(k)" Wherefore," i. e. because God hath so dealt with us, has made us as children to him, a kind of first-fruits of his creatures, let one of the first results be that you control your tempers, lay apart all filthiness, &c. &c.
()" Worketh not," either " is in"consistent with," or "advanceth
away, the (r) Comforter will not come unto you; but if I "depart, I will send him unto you. And when he is come, 8. "he will reprove (s) the world of (t) sin, and of righteousness, "and of judgement: Of sin, be- 9. "cause (u) they(x) believe not on 66 me; Of (y) righteousness, be- 10. cause I go to my Father, and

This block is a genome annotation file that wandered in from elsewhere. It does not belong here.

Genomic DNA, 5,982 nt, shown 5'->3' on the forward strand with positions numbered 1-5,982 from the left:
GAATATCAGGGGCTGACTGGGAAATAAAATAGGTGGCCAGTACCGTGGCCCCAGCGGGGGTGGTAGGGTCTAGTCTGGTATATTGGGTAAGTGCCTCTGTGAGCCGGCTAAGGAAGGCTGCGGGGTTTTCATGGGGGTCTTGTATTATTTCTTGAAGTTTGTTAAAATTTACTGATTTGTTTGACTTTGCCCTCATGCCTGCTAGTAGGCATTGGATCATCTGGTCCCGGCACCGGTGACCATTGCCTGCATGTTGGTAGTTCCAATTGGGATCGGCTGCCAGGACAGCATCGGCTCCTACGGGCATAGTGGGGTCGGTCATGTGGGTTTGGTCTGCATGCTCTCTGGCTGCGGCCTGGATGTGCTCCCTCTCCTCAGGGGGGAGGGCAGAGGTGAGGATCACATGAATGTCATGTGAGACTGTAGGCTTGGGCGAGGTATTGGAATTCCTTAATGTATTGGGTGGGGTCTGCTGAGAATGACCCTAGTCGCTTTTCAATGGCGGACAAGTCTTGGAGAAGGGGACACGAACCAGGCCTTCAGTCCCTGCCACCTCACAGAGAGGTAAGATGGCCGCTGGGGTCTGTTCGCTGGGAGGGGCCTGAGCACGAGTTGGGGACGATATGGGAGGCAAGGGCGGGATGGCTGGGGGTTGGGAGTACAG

ye see me no more; Of judge- 11. "ment, because the prince of "this world is judged. I have 12. yet many things to say unto you, but ye cannot bear them Howbeit when he, the 13.
(m) The righteousness of God," i. e. the Gospel dispensation, Christ's religion.
(n) Ingrafted word," i. e. what is called verse 18. " The word of truth."
(o) "Jesus said." This is part of what our Saviour said at the last supper, after Judas was gone out to bargain with the chief priests for betraying him, and the very night he was betrayed. John was next to our Saviour, and was therefore an ear-witness.
(p)"I go my way," &c. This was a distinct intimation that his life was at its close; and there are several other similar intimations in this discourse. The recollection after he was risen of these instances of our Saviour's foreknowledge would have strengthened their faith, if after the certain knowledge they had of his resurrection, and the possession in themselves of preternatural powers, any confirmation could have been requisite.